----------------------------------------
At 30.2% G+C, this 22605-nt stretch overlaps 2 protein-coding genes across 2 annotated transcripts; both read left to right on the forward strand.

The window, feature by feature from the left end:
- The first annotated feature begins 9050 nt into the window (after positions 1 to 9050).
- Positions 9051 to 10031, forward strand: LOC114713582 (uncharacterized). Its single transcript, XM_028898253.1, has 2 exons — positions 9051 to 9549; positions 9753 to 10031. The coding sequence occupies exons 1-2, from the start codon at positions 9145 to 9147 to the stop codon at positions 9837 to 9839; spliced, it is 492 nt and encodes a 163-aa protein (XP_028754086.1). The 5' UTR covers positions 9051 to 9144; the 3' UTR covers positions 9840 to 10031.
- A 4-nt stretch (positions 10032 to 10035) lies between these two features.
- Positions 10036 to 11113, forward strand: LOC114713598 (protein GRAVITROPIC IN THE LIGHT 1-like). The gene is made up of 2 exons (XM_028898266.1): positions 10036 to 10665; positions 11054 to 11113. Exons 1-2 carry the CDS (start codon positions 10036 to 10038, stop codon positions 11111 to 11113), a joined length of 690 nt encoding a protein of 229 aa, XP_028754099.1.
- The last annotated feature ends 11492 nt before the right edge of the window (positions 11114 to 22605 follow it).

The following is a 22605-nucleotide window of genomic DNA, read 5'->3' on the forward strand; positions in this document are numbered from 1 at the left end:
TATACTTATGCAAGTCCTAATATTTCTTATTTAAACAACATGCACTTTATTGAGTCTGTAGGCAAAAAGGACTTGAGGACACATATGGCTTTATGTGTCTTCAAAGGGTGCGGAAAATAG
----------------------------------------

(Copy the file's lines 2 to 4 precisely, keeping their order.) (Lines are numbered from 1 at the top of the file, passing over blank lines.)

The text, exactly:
The window, feature by feature from the left end:
- The first annotated feature begins 9050 nt into the window (after positions 1 to 9050).
- Positions 9051 to 10031, forward strand: LOC114713582 (uncharacterized). Its single transcript, XM_028898253.1, has 2 exons — positions 9051 to 9549; positions 9753 to 10031. The coding sequence occupies exons 1-2, from the start codon at positions 9145 to 9147 to the stop codon at positions 9837 to 9839; spliced, it is 492 nt and encodes a 163-aa protein (XP_028754086.1). The 5' UTR covers positions 9051 to 9144; the 3' UTR covers positions 9840 to 10031.